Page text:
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  • WisBar News
    March 17, 2020

    Supreme Court Temporarily Eases CLE Rules, Lawyers Can Get More On-Demand Credits

    Attorneys can obtain up to 30 CLE credits "on-demand" under a temporary order, providing more stay-at-home options amidst the coronavirus pandemic.

    Joe Forward


    March 17, 2020 – Attorneys can obtain up to 30 continuing legal education (CLE) credits “on-demand” under a temporary order the Wisconsin Supreme Court issued today at the request of the State Bar of Wisconsin, providing more stay-at-home CLE options amidst the coronavirus pandemic.

    Under current CLE rules, lawyers must obtain a minimum of 30 hours of approved CLE during each two-year reporting period.  

    A maximum of 15 CLE credits may be earned through a “repeated on-demand program” that can be accessed and watched anytime. Remaining CLE credits must be earned through live in-person seminars or live webcasts.

    However, the Supreme Court’s March 17 Order – effective today through Dec. 31, 2020 – noted that the public health emergency unfolding may impact lawyers’ ability to obtain CLE since many in-person programs are canceled or postponed.

    The Wisconsin Supreme Court’s order now allows lawyers to temporarily obtain up to 30 CLE credits on-demand, which gives lawyers more options to earn CLE.

    “In an effort to mitigate the impact of these measures on a lawyer’s eligibility to practice law, the Wisconsin Supreme Court has, at the request of the State Bar of Wisconsin, elected to temporarily increase the number of credits from on-demand programs that lawyers may use to satisfy the requirements of SCR 31.02,” the order states.

    For instance, the State Bar has suspended in-person seminars through April 30, 2020, to help reduce transmission of coronavirus and protect the health of members and staff.

    This temporary change allows attorneys to tap on-demand offerings through State Bar of Wisconsin PINNACLE® and other providers with one restriction.

    The temporary order does not apply to ethics and professional responsibility (EPR) credits. Lawyers are required to obtain at least three EPR credits per reporting period.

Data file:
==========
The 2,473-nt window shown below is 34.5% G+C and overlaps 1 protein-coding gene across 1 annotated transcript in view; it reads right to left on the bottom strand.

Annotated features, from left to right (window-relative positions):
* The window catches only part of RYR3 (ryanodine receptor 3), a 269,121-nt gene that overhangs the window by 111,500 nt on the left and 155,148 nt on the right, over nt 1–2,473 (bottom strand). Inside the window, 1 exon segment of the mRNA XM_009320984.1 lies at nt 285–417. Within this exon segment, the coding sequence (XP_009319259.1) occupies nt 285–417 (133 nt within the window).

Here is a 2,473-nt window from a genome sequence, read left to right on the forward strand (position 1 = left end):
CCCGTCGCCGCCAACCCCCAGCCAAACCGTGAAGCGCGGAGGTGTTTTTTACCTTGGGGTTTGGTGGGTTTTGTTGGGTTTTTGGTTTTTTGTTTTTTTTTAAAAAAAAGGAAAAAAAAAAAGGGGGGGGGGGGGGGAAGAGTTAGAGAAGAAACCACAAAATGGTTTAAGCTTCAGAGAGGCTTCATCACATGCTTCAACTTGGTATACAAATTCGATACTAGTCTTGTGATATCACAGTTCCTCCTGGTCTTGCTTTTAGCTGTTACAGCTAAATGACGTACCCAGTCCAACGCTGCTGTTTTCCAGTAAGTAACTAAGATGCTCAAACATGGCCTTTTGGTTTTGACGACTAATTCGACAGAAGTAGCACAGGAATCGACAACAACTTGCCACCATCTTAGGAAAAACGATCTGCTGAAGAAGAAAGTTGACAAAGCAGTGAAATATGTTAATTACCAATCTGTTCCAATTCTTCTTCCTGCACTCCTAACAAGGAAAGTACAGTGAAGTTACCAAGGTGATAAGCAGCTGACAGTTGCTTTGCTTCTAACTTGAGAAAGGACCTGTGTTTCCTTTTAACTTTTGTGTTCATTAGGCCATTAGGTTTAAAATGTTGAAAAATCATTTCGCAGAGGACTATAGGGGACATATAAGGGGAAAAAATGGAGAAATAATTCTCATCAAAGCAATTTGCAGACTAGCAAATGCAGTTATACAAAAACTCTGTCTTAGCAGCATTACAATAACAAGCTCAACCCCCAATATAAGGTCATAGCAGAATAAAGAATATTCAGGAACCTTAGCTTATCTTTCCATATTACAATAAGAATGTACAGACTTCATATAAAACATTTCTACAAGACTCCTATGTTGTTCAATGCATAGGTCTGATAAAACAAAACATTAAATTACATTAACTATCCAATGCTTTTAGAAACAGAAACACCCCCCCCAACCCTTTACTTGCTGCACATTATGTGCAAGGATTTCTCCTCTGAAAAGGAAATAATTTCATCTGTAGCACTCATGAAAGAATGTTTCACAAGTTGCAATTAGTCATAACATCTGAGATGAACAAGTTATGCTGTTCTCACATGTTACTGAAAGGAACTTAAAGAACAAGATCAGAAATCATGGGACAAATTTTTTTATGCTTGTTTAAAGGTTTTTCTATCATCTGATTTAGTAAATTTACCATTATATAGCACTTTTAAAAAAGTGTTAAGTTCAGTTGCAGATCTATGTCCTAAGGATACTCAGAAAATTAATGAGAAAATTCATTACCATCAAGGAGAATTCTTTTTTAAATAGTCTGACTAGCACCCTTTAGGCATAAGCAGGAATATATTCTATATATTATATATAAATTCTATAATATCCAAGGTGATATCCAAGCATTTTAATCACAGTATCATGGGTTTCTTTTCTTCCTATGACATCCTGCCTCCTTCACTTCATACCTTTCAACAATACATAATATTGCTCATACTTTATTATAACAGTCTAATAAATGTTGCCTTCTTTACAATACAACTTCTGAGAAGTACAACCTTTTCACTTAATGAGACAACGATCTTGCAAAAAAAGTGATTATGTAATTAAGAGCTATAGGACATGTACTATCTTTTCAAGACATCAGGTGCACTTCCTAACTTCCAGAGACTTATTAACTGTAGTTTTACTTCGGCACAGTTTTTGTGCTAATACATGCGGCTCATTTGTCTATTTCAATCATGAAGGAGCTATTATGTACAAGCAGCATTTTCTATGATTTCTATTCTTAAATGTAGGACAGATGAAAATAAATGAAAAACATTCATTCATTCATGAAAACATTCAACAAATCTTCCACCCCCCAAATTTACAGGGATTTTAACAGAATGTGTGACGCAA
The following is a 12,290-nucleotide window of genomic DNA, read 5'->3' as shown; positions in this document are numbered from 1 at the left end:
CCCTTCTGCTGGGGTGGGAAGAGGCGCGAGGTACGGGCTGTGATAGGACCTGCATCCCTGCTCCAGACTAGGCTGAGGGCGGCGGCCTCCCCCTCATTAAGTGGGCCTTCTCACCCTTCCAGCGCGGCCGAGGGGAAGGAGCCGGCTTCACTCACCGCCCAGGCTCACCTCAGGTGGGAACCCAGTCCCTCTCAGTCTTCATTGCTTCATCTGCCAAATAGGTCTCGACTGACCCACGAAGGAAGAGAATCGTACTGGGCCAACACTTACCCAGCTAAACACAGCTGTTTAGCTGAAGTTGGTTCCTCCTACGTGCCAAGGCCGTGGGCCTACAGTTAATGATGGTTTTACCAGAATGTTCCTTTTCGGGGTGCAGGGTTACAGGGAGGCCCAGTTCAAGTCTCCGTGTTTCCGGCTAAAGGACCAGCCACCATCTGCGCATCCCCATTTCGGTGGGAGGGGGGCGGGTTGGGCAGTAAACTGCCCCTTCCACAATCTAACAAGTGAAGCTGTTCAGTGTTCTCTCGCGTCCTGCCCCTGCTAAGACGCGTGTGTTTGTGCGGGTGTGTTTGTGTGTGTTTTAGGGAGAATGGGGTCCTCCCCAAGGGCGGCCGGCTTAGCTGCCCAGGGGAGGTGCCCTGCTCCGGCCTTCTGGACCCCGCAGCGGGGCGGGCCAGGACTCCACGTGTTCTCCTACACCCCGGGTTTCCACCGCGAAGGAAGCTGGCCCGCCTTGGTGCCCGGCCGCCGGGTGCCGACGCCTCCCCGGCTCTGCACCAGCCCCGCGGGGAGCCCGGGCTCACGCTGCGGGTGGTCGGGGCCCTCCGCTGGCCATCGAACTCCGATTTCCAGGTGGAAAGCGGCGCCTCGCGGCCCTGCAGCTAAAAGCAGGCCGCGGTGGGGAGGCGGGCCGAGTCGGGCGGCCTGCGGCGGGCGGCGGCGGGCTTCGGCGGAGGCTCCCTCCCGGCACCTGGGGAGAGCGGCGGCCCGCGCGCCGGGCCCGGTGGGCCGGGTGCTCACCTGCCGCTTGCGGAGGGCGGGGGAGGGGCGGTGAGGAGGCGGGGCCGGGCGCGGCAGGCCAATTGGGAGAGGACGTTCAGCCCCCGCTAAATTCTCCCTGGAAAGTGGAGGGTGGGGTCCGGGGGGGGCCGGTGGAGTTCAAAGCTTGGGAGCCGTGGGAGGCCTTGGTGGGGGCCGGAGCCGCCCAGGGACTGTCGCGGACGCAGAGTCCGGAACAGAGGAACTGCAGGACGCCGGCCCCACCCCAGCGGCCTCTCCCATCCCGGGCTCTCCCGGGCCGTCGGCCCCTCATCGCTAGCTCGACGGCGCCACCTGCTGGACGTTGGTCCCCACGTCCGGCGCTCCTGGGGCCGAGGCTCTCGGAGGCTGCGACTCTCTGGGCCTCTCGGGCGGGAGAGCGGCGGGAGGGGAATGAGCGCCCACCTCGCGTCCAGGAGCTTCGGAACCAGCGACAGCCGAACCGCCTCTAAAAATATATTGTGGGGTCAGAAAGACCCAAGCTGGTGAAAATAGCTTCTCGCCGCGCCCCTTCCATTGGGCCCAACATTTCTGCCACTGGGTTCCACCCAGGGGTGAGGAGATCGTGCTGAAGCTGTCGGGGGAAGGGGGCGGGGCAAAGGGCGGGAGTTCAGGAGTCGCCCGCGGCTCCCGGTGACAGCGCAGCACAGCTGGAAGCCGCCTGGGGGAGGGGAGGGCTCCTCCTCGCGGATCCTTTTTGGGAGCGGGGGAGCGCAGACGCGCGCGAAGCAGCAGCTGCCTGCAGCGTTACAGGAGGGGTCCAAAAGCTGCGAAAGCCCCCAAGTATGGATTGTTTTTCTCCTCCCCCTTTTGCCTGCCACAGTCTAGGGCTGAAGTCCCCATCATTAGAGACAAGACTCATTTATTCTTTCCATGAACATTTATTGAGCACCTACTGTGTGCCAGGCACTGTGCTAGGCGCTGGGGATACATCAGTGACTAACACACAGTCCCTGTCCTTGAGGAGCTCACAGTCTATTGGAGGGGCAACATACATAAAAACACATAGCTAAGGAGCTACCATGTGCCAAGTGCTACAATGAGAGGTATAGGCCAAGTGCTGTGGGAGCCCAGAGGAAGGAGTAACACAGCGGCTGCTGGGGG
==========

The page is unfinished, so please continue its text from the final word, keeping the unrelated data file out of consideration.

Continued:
In the interest of providing lawyers with the most up-to-date ethics and professional responsibility information, EPR credits must still be obtained through live programming, which could include live webcasts or live telephone seminars.

    The order is effective today through Dec. 31, 2020. That is, the on-demand courses must be completed before Dec. 31, 2020, for attorneys who will be reporting credit for the 2019-20 reporting period.

    Impact on Reinstatement and Suspension

    Under the temporary order, “lawyers required to satisfy CLE requirements as a prerequisite to reinstatement may satisfy 100 percent of their required CLE using on-demand programs for petitions, provided that make up credit requirements are completed on or before December 31, 2020,” excluding EPR credits.

    In addition, any lawyer whose license to practice law may be suspended because the lawyer is unable to complete EPR credits. Either in-person or live online, may file a request for a waiver with the BBE under SCR 31.12.

    Requirements for Late CLE Reporting

    Lawyers report CLE credits to the BBE every two years. The order notes that there may be a delay before the BBE’s reporting system can accept late-filed attendance reports of on-demand courses in excess of the usual 15-credit rule.

    Lawyers admitted to practice in an odd-numbered year were supposed to file CLE reports by Feb. 1, 2020, for the 2018-19 reporting period.

    In the case of late filed reports with more than 15 on-demand credits, the order requires filers to submit a statement of their request for CLE credit in writing, together with documentation of the on-demand courses for which credit is claimed.

    The report is deemed filed upon receipt of the late fee. Questions about CLE reporting should be directed to the BBE, by email or by phone at (608) 266-9760.

    State Bar of Wisconsin Response to Coronavirus (COVID-19)

    The State Bar of Wisconsin has taken a number of measures to help reduce transmission of the coronavirus, including suspension of in-person CLE programming and in-person meetings of boards, committees, and other groups.

    The State Bar’s coronavirus response page will be updated periodically to keep members informed about changes to State Bar operations, and also includes information concerning the Wisconsin Court System’s response to coronavirus (COVID-19).

    The State Bar has launched a new Coronavirus & the Law Blog, a repository of articles from attorneys that address the legal impact of the pandemic and its impact on the practice of law in Wisconsin and elsewhere. Visit often – the page will be updated frequently.

    For practical and ethical advice on managing your practice while working at home, see the article Working Remotely: Practical & Ethical Tips and Resources, from March 23, 2020, WisBar News.

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